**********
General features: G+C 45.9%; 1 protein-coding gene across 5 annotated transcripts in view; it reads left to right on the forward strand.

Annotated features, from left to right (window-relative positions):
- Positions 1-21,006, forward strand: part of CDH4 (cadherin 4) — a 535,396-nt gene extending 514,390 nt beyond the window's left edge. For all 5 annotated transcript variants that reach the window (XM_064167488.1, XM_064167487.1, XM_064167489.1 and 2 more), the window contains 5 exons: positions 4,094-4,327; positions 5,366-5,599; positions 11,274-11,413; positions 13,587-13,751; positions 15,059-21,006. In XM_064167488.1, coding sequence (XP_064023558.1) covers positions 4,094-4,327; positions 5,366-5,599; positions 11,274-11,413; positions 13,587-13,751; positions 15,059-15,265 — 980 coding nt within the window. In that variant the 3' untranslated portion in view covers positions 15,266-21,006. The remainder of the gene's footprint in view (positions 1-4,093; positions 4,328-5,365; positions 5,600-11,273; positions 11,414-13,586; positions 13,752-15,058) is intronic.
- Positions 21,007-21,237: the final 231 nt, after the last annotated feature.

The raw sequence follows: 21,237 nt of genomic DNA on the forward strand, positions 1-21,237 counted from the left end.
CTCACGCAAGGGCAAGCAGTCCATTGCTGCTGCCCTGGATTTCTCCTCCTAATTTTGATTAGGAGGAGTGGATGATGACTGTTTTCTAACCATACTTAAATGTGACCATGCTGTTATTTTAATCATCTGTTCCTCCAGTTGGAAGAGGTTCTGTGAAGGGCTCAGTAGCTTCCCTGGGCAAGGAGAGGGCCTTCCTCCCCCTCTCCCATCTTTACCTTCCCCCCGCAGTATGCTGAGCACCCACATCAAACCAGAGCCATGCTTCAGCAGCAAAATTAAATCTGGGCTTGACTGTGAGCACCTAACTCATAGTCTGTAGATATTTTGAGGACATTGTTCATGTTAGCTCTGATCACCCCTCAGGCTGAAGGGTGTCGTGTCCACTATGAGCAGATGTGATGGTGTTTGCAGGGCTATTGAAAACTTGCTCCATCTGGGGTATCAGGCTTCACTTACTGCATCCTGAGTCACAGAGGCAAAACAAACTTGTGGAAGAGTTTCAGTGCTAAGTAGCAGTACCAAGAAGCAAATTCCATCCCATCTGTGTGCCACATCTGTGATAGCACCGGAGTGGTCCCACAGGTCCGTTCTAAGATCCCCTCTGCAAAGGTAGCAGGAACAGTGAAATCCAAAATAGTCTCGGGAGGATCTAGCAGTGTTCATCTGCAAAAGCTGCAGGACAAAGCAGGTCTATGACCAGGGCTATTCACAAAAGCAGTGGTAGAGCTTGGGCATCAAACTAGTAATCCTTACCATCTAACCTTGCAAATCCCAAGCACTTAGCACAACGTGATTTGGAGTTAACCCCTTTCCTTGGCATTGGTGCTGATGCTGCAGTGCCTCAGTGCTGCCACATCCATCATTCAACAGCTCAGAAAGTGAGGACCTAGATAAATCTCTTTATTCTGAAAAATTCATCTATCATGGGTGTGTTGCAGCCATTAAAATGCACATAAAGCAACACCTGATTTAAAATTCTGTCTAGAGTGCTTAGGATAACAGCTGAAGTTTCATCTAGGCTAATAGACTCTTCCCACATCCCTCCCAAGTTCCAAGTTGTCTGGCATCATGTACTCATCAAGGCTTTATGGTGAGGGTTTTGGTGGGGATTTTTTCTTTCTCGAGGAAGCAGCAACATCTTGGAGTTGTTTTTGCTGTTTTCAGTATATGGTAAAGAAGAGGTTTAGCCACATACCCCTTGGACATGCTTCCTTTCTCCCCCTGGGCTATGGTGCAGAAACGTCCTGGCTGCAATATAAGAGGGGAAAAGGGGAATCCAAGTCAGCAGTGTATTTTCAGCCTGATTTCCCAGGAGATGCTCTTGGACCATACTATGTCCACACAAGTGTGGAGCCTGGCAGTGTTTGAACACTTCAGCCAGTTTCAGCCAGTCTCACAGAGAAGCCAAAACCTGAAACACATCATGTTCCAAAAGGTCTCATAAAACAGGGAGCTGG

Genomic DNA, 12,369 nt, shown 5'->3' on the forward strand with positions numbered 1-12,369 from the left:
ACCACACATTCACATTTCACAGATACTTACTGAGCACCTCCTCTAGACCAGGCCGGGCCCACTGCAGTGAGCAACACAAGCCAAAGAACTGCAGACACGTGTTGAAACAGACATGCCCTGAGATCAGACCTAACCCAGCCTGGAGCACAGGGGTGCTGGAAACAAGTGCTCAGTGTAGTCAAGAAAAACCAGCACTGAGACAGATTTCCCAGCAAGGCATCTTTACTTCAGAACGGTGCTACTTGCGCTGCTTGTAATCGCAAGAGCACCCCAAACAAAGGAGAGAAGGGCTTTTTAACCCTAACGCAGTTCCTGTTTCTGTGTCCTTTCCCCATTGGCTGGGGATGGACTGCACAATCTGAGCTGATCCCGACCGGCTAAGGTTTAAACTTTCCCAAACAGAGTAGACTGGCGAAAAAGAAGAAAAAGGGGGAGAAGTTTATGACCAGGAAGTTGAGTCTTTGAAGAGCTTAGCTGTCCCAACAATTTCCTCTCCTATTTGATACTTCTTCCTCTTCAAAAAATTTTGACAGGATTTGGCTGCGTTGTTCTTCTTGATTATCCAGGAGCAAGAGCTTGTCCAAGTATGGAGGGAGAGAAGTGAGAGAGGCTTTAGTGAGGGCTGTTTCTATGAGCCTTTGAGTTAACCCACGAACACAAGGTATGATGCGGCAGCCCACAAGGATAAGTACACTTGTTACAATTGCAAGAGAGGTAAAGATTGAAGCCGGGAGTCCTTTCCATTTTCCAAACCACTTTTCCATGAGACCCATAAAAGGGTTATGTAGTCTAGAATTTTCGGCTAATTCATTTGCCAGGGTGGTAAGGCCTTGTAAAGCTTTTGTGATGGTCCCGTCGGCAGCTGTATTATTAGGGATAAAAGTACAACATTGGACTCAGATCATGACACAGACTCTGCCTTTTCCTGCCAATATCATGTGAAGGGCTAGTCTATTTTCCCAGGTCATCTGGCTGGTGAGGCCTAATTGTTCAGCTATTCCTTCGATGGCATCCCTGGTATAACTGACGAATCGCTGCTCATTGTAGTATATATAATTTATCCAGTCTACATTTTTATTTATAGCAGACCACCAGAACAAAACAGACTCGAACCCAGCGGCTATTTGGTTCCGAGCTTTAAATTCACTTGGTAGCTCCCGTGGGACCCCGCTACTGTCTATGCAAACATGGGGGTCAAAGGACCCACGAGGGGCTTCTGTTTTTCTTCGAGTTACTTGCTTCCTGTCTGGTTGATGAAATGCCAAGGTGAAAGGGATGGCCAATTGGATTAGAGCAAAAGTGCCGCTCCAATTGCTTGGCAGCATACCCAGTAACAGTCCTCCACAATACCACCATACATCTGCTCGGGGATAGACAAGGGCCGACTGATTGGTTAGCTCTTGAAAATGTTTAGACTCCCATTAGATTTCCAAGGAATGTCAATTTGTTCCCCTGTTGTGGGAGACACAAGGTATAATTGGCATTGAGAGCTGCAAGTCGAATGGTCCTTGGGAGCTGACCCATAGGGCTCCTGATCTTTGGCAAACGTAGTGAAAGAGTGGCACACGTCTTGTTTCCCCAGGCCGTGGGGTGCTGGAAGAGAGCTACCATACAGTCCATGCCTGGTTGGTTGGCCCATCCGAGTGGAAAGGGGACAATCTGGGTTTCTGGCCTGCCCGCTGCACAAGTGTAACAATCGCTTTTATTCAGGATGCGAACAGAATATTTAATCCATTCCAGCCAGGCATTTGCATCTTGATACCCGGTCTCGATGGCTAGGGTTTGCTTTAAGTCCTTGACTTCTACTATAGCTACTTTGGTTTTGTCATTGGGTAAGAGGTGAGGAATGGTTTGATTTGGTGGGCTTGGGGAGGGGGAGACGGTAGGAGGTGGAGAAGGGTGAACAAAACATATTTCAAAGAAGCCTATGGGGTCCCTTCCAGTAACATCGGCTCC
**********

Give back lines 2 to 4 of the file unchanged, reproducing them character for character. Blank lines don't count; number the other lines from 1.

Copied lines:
Annotated features, from left to right (window-relative positions):
- Positions 1-21,006, forward strand: part of CDH4 (cadherin 4) — a 535,396-nt gene extending 514,390 nt beyond the window's left edge. For all 5 annotated transcript variants that reach the window (XM_064167488.1, XM_064167487.1, XM_064167489.1 and 2 more), the window contains 5 exons: positions 4,094-4,327; positions 5,366-5,599; positions 11,274-11,413; positions 13,587-13,751; positions 15,059-21,006. In XM_064167488.1, coding sequence (XP_064023558.1) covers positions 4,094-4,327; positions 5,366-5,599; positions 11,274-11,413; positions 13,587-13,751; positions 15,059-15,265 — 980 coding nt within the window. In that variant the 3' untranslated portion in view covers positions 15,266-21,006. The remainder of the gene's footprint in view (positions 1-4,093; positions 4,328-5,365; positions 5,600-11,273; positions 11,414-13,586; positions 13,752-15,058) is intronic.
- Positions 21,007-21,237: the final 231 nt, after the last annotated feature.